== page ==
SCOOPING OUT

SCOOPING OUT – Volunteers Penny Zacharias and Barb MacDonald fill a cup of soup for meal preparation. “We had a good first day,” said Zacharias. “I’m surprised.”

OSCODA  – Every Monday and Thursday for the rest of the winter season, volunteers at the Oscoda United Methodist Church (UMC) are preparing meals for all who show up.

Anybody who wants to stop by the church at 120 Dwight St. in Oscoda can get a free three-course meal between 11 a.m. and 1 p.m.

Loaves and Fishes is opting to share food from a drive through to keep everyone safe during the COVID pandemic.

Despite the second year of this rule change, soup demand hasn’t suffered and many hungry people stop by to pick up their meal. During this past Monday, the kitchen reported handing out at least 70 bags of soup, chocolate pudding and ground bologna sandwiches.

Every day that Loaves and Fishes serves, they give out soup, salad and a sandwich. Depending on the day, the soup will be chicken, pork or beef.

Event organizer Kay Gaines says this is the twelfth year of Loaves and Fishes.

“Howard Pawley and his wife (Sharron) started this 11 years ago because they were concerned about the fact that we had a lot of homeless people in the area,” said Gaines.

“They were aware of the fact that people were living in the woods and they didn’t have enough food to eat.”

The local homeless shelter at the Emmanuel Mission allows people to stay overnight, but turns them out during the day to engage with the community.

Gaines said Loaves and Fishes is a place for homeless people to come to and get a free meal to help sustain them if they needed a temporary place to go and get something to eat.

Howard and Sharron based Loaves and Fishes on a similar program in the Saint Bernard’s Parish in Alpena. Saint Bernard’s serves a full meal every day, while Oscoda UMC can only do it twice a week.

“We tried to get some of other churches to take on another day of the week, but that never happened,” said Gaines.

“So, we have people from all over Oscoda that come and volunteer with us but we are the only place that serves consistently Mondays and Thursdays.”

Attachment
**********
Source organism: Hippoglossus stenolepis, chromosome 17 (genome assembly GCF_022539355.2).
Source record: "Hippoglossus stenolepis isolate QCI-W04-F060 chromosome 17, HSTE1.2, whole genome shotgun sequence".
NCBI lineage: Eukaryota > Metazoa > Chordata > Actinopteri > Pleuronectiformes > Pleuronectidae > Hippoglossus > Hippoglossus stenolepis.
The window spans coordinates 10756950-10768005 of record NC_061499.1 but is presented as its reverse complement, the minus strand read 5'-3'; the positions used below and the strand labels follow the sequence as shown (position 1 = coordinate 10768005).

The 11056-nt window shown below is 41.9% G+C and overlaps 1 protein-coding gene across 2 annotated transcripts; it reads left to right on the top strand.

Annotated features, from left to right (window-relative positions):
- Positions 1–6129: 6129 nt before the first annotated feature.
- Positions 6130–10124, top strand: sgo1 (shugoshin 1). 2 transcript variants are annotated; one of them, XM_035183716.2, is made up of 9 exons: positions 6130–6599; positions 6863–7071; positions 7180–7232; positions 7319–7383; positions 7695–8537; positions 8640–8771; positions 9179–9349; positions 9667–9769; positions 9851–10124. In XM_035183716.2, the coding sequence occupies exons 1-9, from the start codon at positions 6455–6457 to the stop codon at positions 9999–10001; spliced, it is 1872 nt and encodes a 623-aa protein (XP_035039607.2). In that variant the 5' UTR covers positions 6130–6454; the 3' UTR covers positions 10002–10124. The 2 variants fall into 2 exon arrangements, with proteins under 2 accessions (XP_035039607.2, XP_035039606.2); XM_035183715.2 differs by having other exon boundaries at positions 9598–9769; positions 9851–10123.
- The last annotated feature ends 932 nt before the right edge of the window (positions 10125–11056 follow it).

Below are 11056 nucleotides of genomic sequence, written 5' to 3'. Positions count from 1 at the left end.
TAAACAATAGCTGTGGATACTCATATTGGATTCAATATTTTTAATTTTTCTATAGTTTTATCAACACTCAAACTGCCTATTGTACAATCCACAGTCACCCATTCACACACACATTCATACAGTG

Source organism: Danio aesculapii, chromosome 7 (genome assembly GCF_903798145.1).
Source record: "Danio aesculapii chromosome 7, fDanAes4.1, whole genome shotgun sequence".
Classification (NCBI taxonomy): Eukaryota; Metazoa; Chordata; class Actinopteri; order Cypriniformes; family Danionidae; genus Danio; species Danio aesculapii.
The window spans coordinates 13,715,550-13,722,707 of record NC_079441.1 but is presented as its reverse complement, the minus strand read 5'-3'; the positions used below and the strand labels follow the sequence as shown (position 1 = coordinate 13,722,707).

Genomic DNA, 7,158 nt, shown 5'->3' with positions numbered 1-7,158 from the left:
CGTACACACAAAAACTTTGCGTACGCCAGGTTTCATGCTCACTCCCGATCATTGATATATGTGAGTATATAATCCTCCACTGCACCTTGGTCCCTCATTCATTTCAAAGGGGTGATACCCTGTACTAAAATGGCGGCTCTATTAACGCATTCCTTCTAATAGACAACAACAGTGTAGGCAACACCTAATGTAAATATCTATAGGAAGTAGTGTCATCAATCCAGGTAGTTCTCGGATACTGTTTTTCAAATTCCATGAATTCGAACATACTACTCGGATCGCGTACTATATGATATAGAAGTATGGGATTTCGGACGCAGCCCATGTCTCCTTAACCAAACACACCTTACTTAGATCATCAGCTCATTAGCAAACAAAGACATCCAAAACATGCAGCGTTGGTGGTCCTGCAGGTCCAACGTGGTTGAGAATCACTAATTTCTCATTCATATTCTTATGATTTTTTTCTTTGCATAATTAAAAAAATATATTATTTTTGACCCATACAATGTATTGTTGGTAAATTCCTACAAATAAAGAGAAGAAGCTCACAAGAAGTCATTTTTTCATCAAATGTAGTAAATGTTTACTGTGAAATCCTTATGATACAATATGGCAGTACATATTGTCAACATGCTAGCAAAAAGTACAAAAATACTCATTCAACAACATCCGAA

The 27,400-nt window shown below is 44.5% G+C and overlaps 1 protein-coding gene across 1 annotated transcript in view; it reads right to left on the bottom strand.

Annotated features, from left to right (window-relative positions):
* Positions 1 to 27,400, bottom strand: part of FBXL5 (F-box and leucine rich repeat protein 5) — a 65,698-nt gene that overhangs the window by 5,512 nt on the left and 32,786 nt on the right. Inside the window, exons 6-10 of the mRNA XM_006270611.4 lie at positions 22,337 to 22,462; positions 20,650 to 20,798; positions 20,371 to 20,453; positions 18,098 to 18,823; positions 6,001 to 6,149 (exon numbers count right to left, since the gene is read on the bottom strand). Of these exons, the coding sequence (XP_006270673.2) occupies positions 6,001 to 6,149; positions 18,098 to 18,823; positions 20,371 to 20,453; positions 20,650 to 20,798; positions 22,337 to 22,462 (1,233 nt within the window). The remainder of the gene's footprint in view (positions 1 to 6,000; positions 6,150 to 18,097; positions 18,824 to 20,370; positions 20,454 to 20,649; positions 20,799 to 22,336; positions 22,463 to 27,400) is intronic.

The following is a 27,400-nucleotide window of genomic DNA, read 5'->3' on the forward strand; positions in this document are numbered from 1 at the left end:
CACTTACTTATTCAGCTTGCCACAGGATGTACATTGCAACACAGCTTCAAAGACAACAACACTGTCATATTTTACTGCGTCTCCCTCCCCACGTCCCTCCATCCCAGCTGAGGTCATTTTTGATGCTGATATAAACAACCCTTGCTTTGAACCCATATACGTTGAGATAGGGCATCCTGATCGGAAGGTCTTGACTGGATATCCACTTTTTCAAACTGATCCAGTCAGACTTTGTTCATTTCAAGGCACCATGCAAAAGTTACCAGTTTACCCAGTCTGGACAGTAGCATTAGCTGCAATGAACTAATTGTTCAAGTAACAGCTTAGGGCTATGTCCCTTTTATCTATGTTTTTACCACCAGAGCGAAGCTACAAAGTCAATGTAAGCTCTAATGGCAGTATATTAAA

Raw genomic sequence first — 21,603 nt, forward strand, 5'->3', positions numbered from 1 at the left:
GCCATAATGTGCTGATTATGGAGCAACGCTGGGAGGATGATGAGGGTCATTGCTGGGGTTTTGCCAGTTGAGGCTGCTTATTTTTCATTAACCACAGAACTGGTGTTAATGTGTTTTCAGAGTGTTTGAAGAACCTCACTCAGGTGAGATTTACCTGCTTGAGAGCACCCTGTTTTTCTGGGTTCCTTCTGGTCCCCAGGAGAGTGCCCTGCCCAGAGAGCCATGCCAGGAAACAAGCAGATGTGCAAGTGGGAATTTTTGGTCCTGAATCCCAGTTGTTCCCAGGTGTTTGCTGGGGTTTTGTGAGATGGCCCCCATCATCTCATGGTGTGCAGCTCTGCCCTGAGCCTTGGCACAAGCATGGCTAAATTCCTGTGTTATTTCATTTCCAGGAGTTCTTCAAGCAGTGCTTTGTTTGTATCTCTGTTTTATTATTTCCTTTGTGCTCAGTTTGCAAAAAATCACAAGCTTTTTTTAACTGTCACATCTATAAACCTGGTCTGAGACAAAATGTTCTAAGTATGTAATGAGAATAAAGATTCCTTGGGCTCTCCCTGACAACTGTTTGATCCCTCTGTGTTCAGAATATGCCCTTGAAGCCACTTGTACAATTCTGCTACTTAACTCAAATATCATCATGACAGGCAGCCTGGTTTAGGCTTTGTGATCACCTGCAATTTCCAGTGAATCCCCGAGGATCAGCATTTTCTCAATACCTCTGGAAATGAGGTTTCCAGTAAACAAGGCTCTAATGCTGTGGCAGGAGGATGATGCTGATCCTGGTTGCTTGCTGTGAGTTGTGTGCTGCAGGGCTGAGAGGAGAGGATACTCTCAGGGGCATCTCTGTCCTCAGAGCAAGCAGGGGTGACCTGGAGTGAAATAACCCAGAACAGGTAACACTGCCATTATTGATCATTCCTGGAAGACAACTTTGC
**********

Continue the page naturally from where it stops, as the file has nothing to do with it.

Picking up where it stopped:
Alongside loaves and fishes, Oscoda UMC now offers a new program called “Neighborhood Pantry,” which is a small wooden cupboard installed outside of the southeast entrance. It is stockpiled with canned goods and boxed dry meals.

The program is done in conjunction with the Oscoda Rotary club and Northeast Michigan Community Service Agency (NEMCSA).

“Take what you need, give what you can,” reads the sign on the door.

Community members are encouraged to donate any extra nonperishable items they may have or take whatever meals they may need. Someone is on standby to monitor its contents, making sure all food isn’t expired and the shelving is stocked.

Gaines says health and safety is of utmost concern to the Oscoda UMC and their volunteers when handling food.

The kitchen is health department certified and an inspector checked out the facilities “a week to a month ago,” including the Community Pantry, which the inspector looked over and checked all the dates of the contents.

“The thing that I find rewarding about Loaves and Fishes is that we get to meet a lot of people,” said Gaines. “We get to visit with a lot of people and we fill a need that isn’t being met anywhere else in the Oscoda area. Not everybody that comes to Loaves and Fishes is needy as far as food is concerned. Sometimes people come just for the companionship and the opportunity to visit with other people. We look forward to renewing acquaintances every year. We look forward to visiting with people. We look forward to seeing them go away with a smile on their face because their tummies are full.”

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